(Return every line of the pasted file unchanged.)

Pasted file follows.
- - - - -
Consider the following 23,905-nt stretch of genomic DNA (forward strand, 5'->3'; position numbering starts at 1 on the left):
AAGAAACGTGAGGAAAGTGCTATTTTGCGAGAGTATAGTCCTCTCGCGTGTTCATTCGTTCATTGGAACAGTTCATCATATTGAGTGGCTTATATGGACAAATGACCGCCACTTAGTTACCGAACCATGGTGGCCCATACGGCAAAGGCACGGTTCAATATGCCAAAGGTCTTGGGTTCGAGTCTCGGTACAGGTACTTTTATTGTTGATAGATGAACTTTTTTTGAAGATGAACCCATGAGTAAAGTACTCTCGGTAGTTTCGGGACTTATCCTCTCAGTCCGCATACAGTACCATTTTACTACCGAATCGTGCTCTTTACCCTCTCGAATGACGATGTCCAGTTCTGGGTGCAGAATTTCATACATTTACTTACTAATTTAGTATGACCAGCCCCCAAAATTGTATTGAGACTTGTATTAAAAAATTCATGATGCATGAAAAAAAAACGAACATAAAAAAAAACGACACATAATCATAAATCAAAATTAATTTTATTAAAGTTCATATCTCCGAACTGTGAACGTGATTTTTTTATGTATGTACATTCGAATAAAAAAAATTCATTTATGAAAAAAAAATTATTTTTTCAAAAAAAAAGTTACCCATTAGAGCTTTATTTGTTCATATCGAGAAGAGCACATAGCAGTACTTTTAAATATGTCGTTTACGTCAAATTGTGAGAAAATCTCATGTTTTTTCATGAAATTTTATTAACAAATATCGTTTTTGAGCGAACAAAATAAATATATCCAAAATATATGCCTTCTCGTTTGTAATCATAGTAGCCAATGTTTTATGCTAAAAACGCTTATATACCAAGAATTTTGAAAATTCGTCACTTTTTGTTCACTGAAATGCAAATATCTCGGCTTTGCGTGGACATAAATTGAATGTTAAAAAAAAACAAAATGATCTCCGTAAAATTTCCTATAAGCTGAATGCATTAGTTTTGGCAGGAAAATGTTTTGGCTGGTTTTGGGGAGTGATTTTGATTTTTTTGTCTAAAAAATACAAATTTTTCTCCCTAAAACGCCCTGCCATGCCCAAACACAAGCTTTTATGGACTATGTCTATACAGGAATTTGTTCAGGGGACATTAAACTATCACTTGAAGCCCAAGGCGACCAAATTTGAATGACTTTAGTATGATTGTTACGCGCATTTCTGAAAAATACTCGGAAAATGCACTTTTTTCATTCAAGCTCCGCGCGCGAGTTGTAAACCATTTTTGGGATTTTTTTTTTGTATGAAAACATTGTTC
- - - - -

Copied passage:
Consider the following 23,905-nt stretch of genomic DNA (forward strand, 5'->3'; position numbering starts at 1 on the left):
AAGAAACGTGAGGAAAGTGCTATTTTGCGAGAGTATAGTCCTCTCGCGTGTTCATTCGTTCATTGGAACAGTTCATCATATTGAGTGGCTTATATGGACAAATGACCGCCACTTAGTTACCGAACCATGGTGGCCCATACGGCAAAGGCACGGTTCAATATGCCAAAGGTCTTGGGTTCGAGTCTCGGTACAGGTACTTTTATTGTTGATAGATGAACTTTTTTTGAAGATGAACCCATGAGTAAAGTACTCTCGGTAGTTTCGGGACTTATCCTCTCAGTCCGCATACAGTACCATTTTACTACCGAATCGTGCTCTTTACCCTCTCGAATGACGATGTCCAGTTCTGGGTGCAGAATTTCATACATTTACTTACTAATTTAGTATGACCAGCCCCCAAAATTGTATTGAGACTTGTATTAAAAAATTCATGATGCATGAAAAAAAAACGAACATAAAAAAAAACGACACATAATCATAAATCAAAATTAATTTTATTAAAGTTCATATCTCCGAACTGTGAACGTGATTTTTTTATGTATGTACATTCGAATAAAAAAAATTCATTTATGAAAAAAAAATTATTTTTTCAAAAAAAAAGTTACCCATTAGAGCTTTATTTGTTCATATCGAGAAGAGCACATAGCAGTACTTTTAAATATGTCGTTTACGTCAAATTGTGAGAAAATCTCATGTTTTTTCATGAAATTTTATTAACAAATATCGTTTTTGAGCGAACAAAATAAATATATCCAAAATATATGCCTTCTCGTTTGTAATCATAGTAGCCAATGTTTTATGCTAAAAACGCTTATATACCAAGAATTTTGAAAATTCGTCACTTTTTGTTCACTGAAATGCAAATATCTCGGCTTTGCGTGGACATAAATTGAATGTTAAAAAAAAACAAAATGATCTCCGTAAAATTTCCTATAAGCTGAATGCATTAGTTTTGGCAGGAAAATGTTTTGGCTGGTTTTGGGGAGTGATTTTGATTTTTTTGTCTAAAAAATACAAATTTTTCTCCCTAAAACGCCCTGCCATGCCCAAACACAAGCTTTTATGGACTATGTCTATACAGGAATTTGTTCAGGGGACATTAAACTATCACTTGAAGCCCAAGGCGACCAAATTTGAATGACTTTAGTATGATTGTTACGCGCATTTCTGAAAAATACTCGGAAAATGCACTTTTTTCATTCAAGCTCCGCGCGCGAGTTGTAAACCATTTTTGGGATTTTTTTTTTGTATGAAAACATTGTTC